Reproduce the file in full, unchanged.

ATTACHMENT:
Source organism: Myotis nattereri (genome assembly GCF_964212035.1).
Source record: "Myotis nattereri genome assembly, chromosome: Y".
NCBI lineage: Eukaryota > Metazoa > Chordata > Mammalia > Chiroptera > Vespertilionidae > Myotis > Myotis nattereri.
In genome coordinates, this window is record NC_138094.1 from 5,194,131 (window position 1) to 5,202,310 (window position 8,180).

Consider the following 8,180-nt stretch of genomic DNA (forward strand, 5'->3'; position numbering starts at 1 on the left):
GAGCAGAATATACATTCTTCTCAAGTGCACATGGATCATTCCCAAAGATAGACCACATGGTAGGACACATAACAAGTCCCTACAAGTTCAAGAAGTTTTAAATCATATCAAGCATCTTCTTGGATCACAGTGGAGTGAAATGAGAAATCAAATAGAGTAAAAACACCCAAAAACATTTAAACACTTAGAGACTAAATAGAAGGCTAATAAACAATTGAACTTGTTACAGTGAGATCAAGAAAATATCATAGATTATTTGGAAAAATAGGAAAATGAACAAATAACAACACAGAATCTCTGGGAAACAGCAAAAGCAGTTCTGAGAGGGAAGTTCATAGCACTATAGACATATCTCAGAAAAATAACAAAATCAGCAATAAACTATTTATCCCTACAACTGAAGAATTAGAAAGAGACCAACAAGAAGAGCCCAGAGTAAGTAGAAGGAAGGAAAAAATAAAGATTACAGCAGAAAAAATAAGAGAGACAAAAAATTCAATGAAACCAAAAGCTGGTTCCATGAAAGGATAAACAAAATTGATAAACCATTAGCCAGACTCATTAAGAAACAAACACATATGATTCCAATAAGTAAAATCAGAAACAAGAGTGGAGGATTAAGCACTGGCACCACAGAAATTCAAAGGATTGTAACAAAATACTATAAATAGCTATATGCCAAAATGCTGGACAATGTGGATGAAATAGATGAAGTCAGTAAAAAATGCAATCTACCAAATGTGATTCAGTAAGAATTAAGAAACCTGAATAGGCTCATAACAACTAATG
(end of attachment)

Source organism: Myotis nattereri (genome assembly GCF_964212035.1).
Source record: "Myotis nattereri genome assembly, chromosome: Y".
NCBI lineage: Eukaryota > Metazoa > Chordata > Mammalia > Chiroptera > Vespertilionidae > Myotis > Myotis nattereri.
In genome coordinates, this window is record NC_138094.1 from 5,194,131 (window position 1) to 5,202,310 (window position 8,180).

Consider the following 8,180-nt stretch of genomic DNA (forward strand, 5'->3'; position numbering starts at 1 on the left):
GAGCAGAATATACATTCTTCTCAAGTGCACATGGATCATTCCCAAAGATAGACCACATGGTAGGACACATAACAAGTCCCTACAAGTTCAAGAAGTTTTAAATCATATCAAGCATCTTCTTGGATCACAGTGGAGTGAAATGAGAAATCAAATAGAGTAAAAACACCCAAAAACATTTAAACACTTAGAGACTAAATAGAAGGCTAATAAACAATTGAACTTGTTACAGTGAGATCAAGAAAATATCATAGATTATTTGGAAAAATAGGAAAATGAACAAATAACAACACAGAATCTCTGGGAAACAGCAAAAGCAGTTCTGAGAGGGAAGTTCATAGCACTATAGACATATCTCAGAAAAATAACAAAATCAGCAATAAACTATTTATCCCTACAACTGAAGAATTAGAAAGAGACCAACAAGAAGAGCCCAGAGTAAGTAGAAGGAAGGAAAAAATAAAGATTACAGCAGAAAAAATAAGAGAGACAAAAAATTCAATGAAACCAAAAGCTGGTTCCATGAAAGGATAAACAAAATTGATAAACCATTAGCCAGACTCATTAAGAAACAAACACATATGATTCCAATAAGTAAAATCAGAAACAAGAGTGGAGGATTAAGCACTGGCACCACAGAAATTCAAAGGATTGTAACAAAATACTATAAATAGCTATATGCCAAAATGCTGGACAATGTGGATGAAATAGATGAAGTCAGTAAAAAATGCAATCTACCAAATGTGATTCAGTAAGAATTAAGAAACCTGAATAGGCTCATAACAACTAATG